Hugh McIntyre’s Night of Fright

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Hallowe’en month is upon us, so watch out for plenty of scary Spirit River stories here on Town Spirit! Starting with this one, entered in Hugh MacIntyre’s diary when he visited the area back in 1912:

Hit the trail again and we sure made up for the good going of the morning. Travelled all afternoon along the flats and the mud was a sight. Night found us tenting on the roadside with the horses tied to a couple of trees close to us. We put lots of pine brush on the floor and spread our slickers and then our beds on top of that again. After supper, we were all sitting around–oh it must have been about 9 o’clock–smoking and resting peacefully when we heard the most terrifying snort and again and again. We had been hearing quite a lot about bears and we were right in the heart of the bear country now so you can imagine how we felt. To make matters worse our shotgun was useless. What good is a 12 gauge when your shells are 16? Alex bought a revolver in Edmonton but it dropped out of his pocket last Sunday as already chronicled.

We all scrambled outside but nothing was to be seen. Our horses were very restive and to tell the truth we were too. The snort that Geordie gave was the most frightening sound I ever heard. We wouldn’t have been so bad if we’d had a gun but nothing heftier than a couple of axes. Sleep was out of the question so we built a big log fire a little distance from the tent door and this served to quiet our horses and also to make the situation a little cheerier for ourselves. The moon was completely hidden by the clouds and it was pretty dark in the bush. Every time we looked out of the tent door Geordie was standing there with his ears cocked and head erect staring straight into the bush to the South. Say it gives a fellow a kind of an eerie feeling to be out there in the bush on such a night–the fire throwing a fit ful glare –lighting us for about 20 yds. All around the outside of that darned circle lay the bush with it’s terrors–real and imaginary. How many pairs of eves were watching us?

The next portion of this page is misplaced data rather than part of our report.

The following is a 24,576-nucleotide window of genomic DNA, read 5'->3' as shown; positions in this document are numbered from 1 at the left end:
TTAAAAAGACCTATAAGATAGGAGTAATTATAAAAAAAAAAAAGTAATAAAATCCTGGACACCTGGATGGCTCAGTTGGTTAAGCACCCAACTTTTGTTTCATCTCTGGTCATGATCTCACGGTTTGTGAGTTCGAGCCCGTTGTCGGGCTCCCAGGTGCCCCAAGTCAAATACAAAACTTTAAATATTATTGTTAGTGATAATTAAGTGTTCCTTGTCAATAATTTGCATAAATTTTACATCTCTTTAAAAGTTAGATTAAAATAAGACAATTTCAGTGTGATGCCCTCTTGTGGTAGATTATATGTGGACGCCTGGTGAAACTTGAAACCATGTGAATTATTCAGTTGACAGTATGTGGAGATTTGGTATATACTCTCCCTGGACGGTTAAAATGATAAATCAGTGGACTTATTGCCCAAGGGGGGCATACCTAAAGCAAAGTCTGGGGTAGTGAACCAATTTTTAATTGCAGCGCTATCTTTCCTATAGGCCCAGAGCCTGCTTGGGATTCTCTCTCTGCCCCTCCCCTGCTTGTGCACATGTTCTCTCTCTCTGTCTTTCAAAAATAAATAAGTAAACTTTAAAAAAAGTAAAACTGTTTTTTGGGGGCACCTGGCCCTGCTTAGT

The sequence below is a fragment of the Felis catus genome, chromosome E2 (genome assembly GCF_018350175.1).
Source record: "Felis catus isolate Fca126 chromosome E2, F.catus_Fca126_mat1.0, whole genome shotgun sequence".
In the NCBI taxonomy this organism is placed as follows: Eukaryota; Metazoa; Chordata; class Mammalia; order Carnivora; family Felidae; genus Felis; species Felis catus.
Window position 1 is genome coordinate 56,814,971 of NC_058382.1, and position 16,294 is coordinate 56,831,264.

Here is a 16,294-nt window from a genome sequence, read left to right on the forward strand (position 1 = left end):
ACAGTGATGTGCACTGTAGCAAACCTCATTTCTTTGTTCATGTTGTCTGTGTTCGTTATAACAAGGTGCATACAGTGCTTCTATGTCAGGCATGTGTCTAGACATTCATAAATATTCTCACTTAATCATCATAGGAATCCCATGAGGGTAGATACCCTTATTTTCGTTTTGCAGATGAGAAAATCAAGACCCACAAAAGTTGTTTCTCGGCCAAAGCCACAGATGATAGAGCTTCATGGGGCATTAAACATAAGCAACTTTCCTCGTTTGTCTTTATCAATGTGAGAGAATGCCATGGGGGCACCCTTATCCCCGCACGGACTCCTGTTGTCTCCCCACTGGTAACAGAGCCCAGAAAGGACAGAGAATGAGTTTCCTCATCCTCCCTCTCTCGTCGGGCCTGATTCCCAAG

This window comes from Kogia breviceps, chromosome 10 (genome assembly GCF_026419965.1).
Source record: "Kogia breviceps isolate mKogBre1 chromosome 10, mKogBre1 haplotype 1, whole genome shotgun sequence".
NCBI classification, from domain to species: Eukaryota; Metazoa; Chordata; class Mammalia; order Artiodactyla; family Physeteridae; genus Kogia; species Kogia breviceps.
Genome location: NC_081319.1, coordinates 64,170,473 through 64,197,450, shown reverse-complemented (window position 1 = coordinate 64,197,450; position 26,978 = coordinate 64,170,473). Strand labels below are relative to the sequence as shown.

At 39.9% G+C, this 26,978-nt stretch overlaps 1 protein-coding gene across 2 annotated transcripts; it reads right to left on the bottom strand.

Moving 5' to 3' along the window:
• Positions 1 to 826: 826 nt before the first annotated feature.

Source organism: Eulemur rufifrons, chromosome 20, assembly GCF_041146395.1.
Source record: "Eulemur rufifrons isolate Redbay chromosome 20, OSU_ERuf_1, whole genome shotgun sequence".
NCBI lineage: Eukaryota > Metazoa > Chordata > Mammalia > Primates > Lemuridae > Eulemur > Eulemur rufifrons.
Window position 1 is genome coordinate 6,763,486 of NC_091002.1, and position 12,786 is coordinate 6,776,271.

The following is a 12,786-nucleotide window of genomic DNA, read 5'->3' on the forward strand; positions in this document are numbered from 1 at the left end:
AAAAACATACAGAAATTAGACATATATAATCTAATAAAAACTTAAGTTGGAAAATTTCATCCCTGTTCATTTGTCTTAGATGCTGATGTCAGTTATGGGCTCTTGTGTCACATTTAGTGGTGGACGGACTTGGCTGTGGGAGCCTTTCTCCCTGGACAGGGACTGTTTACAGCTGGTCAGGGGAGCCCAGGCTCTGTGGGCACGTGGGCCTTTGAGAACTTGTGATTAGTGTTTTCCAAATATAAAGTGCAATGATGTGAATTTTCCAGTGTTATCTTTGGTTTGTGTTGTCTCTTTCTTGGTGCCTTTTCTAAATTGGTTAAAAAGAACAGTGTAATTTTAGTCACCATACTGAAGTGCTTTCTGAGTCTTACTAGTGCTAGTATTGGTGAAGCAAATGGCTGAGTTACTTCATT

Well to make a long story short we all escaped with our lives but with mighty little sleep. Twice again at 3 a.m. & 4 a.m. did the horses show signs of terror snorting like railroad engines. They reminded me of that picture of Pharaohs horses in the storm–the very embodiment of fear. Alex had quite a job leading the horses down to the water in the a.m. for the water hole lay to the South of us and again when hitched up and ready to start they showed signs of alarm when passing the same spot. We felt quite sure that there was a bear close by during the night but of course they are not dangerous and Mr. Bear was likely as scared of us as “our horses” were of him.

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